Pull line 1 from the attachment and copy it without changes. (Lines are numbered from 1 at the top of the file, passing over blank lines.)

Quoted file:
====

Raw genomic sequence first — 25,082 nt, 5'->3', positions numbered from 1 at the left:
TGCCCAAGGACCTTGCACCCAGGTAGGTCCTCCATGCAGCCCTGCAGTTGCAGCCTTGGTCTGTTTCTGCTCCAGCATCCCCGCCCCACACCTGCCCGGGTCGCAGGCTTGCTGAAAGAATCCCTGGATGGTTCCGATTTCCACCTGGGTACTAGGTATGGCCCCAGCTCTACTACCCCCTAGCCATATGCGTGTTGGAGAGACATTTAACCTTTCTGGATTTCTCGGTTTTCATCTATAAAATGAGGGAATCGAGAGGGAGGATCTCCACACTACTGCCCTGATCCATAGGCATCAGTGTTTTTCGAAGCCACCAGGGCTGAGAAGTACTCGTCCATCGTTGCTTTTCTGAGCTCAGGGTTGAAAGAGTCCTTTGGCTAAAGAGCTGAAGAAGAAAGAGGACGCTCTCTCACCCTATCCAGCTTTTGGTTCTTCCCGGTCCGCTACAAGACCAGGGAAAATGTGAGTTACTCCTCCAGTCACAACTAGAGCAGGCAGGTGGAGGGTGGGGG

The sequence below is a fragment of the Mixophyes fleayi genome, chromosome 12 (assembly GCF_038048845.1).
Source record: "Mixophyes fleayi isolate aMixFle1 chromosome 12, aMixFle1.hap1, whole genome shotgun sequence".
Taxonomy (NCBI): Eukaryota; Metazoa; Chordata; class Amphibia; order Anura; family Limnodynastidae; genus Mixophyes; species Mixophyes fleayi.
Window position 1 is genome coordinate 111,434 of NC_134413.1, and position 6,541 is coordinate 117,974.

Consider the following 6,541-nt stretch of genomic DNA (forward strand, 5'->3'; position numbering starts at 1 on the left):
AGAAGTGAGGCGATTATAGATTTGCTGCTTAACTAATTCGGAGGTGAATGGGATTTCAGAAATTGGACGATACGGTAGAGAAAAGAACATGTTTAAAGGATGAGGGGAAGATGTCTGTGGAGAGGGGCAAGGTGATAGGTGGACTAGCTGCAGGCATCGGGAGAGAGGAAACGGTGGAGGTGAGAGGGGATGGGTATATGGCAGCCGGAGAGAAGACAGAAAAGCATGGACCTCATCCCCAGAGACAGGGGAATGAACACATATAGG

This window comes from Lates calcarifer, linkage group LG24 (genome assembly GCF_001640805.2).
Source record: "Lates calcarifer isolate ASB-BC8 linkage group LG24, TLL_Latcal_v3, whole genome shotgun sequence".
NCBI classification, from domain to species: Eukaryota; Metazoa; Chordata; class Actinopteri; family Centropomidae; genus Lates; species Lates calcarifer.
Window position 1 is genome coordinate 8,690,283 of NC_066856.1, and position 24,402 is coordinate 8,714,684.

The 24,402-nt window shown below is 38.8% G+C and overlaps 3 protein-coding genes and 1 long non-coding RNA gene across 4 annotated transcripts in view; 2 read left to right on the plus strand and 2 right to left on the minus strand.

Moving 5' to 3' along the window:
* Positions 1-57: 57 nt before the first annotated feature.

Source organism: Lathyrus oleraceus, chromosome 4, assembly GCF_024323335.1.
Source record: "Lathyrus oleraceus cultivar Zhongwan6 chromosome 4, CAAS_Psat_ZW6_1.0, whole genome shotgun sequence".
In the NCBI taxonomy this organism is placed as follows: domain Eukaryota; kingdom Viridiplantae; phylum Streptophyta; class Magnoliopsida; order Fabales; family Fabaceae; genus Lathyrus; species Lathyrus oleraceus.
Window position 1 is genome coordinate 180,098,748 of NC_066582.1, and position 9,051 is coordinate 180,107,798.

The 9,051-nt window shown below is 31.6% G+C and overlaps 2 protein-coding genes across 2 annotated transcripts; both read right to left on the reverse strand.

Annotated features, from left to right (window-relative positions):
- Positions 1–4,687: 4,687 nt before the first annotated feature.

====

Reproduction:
Raw genomic sequence first — 25,082 nt, 5'->3', positions numbered from 1 at the left: